D&T: pushing up the daisies?


‘I come to bury D&T, not to praise it’

There have been recent reports that the draft Design & Technology National Curriculum is in fact to be seriously reviewed by the DfE. It would however be unwise to expect that what will be eventually published will be substantially different from what is there already. For example, given the weight of the pressure group that got it there in the first place, horticulture is likely to remain. Meanwhile the extent of the document is unlikely to occupy much more than its current length, providing little opportunity for all the detail that die-hard D&T-ers would perhaps like to see included. It’s almost as if, having spent the past 20 years complaining about the extent of the requirements in the specification, D&T teachers somehow can’t seem to live without them.

At best the given examples might be changed to be somewhat more rigorous and ‘hi-tech’, and the relationship between problem-solving and growing food and learning how to cook it made more clearly separated. While this will doubtless please many within the D&T community, the danger is that it heralds a future in which D&T continues on pretty much as before. It remains to be seen whether D&T can fully recover from its currently proposed portrayal as a hi-tech subject reduced to planting, growing and flower-arranging, but at the same time it has been disappointing to see the outright rejection of horticulture and the potential of repair and maintenance activities as possible worthwhile content. Maybe now is actually the time to bury D&T and see what might emerge from the soil instead?

While there are a number of schools that have succeeded in developing show-case D&T departments that demonstrate what could have been, there remain too many that still provide an incoherent, meaningless learning experience that fails to deliver successful designing or making. The reality in too many D&T departments is that the teaching of high-level craft skills has been replaced by the teaching of low-level design skills. And even where it is currently delivered well, is it still appropriate education for the 21st century – or will it just become an initial training ground for those interested in working in hi-tech engineering-based industries? All Change Please! somehow rather doubts D&T will suddenly start to embrace and emphasise collaborative, sustainable design and a DIY approach centred around localised production using 3D printing, not to mention the discussion of the development of the broader skills of analytic and creative thought and action along with the understanding of the relationship between people and technology that everyone is going to need to survive during their coming lifetimes.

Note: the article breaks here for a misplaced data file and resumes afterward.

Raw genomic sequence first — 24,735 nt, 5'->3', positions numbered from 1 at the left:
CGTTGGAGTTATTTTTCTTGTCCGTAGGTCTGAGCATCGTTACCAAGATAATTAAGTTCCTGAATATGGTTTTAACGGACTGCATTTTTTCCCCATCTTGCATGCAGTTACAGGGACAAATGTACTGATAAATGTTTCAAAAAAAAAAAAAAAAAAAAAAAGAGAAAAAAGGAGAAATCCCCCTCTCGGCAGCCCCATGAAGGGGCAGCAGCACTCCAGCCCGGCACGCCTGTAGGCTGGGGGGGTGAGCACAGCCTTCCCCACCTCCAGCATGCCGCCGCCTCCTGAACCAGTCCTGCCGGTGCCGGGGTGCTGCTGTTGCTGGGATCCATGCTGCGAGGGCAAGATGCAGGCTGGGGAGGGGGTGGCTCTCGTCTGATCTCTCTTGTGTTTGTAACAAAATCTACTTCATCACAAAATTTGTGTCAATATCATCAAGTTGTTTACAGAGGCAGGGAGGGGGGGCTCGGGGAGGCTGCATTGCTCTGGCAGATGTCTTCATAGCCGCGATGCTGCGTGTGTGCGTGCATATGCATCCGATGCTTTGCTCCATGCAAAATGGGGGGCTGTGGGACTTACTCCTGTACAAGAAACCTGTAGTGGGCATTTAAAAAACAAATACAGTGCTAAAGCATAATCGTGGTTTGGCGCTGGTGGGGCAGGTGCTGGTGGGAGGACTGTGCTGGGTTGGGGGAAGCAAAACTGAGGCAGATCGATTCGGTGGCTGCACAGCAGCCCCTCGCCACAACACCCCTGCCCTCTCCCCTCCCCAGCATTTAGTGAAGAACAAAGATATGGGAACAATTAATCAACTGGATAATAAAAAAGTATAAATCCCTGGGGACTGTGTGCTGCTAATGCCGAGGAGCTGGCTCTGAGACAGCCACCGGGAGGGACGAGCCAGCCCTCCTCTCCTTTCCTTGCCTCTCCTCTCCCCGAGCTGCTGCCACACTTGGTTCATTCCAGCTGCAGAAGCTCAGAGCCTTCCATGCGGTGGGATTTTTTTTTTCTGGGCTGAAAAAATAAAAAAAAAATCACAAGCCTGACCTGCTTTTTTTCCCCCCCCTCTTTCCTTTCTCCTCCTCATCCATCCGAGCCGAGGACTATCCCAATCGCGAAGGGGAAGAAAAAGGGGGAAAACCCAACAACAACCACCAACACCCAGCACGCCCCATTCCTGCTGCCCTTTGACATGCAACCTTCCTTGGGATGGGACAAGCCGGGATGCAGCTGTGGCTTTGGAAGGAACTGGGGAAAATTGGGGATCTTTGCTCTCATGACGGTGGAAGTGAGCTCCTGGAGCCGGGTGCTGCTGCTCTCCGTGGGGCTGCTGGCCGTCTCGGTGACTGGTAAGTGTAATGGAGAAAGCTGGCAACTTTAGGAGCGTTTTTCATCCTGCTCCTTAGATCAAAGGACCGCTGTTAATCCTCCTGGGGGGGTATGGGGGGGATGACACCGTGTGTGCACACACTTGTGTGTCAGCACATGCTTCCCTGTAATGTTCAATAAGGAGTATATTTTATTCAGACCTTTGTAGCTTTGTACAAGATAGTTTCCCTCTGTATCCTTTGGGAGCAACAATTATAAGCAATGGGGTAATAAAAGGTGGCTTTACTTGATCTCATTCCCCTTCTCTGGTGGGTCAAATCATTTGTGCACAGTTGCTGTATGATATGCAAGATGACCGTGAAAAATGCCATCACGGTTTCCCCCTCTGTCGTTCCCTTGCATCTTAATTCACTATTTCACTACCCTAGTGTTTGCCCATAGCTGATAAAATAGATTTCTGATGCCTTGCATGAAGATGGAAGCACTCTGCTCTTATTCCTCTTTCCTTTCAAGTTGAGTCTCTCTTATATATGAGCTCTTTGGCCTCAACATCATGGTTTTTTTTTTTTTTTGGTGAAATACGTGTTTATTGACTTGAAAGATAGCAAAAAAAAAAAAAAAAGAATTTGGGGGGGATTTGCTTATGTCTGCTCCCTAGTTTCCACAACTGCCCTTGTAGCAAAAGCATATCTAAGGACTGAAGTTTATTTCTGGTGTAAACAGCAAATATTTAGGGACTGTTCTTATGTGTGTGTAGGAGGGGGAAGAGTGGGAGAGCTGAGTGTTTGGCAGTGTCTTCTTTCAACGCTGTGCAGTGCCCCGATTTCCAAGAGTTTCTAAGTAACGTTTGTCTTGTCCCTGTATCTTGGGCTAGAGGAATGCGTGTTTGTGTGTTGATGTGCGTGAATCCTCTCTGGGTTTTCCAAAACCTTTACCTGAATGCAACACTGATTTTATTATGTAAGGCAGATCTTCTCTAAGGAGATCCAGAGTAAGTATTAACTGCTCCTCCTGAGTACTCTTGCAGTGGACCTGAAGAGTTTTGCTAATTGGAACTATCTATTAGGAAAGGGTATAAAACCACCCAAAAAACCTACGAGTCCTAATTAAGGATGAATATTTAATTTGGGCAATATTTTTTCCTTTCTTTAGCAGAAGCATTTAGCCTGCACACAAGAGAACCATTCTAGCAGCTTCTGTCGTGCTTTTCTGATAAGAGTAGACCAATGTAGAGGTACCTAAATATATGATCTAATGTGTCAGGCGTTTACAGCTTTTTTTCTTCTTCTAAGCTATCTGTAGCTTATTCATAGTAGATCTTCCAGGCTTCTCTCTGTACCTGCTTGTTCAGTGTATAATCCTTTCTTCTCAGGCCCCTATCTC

Which is why it was initially refreshing to read the Design Council’s Bel Read presenting a new, more balanced agenda for Design Education. To summarise, essentially what is proposed is a programme involving design awareness, the application of user-centred design methods, a multidisciplinary approach, the development of technical skills and an industrial, academic and cultural framework.

All Change Please! has no problems with this of course – indeed it’s not that different from what was being proposed and pioneered in the late 1960s and 1970s. However, on reflection, it’s not nearly as simple as it seems (though, to be fair, the article is intended as a starting point for discussing rather than as a final specification). First, there’s a notable infrequence of the use of the word ‘creativity’, which is an essential component of design activity, and one that desperately needs to be more evident in our schools. Secondly there’s a complete absence of the word ‘sustainability’. And finally no reference to collaboration. So as such it continues to reflect an extension of 20th century professional industrial design practice, rather than something that might prepare all children for the future. And of course it entirely ignores the central issue of exactly who is going to deliver this enlightened approach. Not to mention what the DfE’s response might be.

Design Education has an essential contribution to make in the preparation of all today’s children to live and work in tomorrow’s post-industrial society. Its future lies out beyond Planet D&T as currently charted, engulfing the spiral arm of the galaxy located in regions known as art & design, business education and computing, and indeed all of the existing curriculum clusters.

Meanwhile, in other news, DATA have just published their draft response to the D&T proposals. It can be downloaded from their site here.

Image Credit: Wikimedia Sue Murray